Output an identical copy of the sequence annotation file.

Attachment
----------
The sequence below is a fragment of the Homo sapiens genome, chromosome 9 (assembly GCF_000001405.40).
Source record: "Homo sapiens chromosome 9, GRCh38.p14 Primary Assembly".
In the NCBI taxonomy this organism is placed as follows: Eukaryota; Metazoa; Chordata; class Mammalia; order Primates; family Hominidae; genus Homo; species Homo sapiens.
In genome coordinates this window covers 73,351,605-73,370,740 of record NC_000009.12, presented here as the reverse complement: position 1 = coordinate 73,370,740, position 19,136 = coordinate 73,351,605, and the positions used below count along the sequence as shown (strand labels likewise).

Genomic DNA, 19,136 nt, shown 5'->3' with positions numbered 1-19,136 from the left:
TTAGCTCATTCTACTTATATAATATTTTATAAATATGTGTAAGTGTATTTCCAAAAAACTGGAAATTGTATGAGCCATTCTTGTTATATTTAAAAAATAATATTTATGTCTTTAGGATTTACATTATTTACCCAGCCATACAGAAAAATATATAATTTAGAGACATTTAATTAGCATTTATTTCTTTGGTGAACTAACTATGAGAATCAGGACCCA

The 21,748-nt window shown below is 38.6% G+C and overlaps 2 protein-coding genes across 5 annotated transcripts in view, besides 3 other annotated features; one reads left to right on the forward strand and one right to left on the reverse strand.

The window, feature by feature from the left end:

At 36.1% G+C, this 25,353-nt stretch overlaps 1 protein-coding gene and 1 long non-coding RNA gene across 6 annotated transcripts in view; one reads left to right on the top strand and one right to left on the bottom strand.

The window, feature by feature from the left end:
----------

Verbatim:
The sequence below is a fragment of the Homo sapiens genome, chromosome 9 (assembly GCF_000001405.40).
Source record: "Homo sapiens chromosome 9, GRCh38.p14 Primary Assembly".
In the NCBI taxonomy this organism is placed as follows: Eukaryota; Metazoa; Chordata; class Mammalia; order Primates; family Hominidae; genus Homo; species Homo sapiens.
In genome coordinates this window covers 73,351,605-73,370,740 of record NC_000009.12, presented here as the reverse complement: position 1 = coordinate 73,370,740, position 19,136 = coordinate 73,351,605, and the positions used below count along the sequence as shown (strand labels likewise).

Genomic DNA, 19,136 nt, shown 5'->3' with positions numbered 1-19,136 from the left:
TTAGCTCATTCTACTTATATAATATTTTATAAATATGTGTAAGTGTATTTCCAAAAAACTGGAAATTGTATGAGCCATTCTTGTTATATTTAAAAAATAATATTTATGTCTTTAGGATTTACATTATTTACCCAGCCATACAGAAAAATATATAATTTAGAGACATTTAATTAGCATTTATTTCTTTGGTGAACTAACTATGAGAATCAGGACCCA

The 21,748-nt window shown below is 38.6% G+C and overlaps 2 protein-coding genes across 5 annotated transcripts in view, besides 3 other annotated features; one reads left to right on the forward strand and one right to left on the reverse strand.

The window, feature by feature from the left end:

At 36.1% G+C, this 25,353-nt stretch overlaps 1 protein-coding gene and 1 long non-coding RNA gene across 6 annotated transcripts in view; one reads left to right on the top strand and one right to left on the bottom strand.

The window, feature by feature from the left end: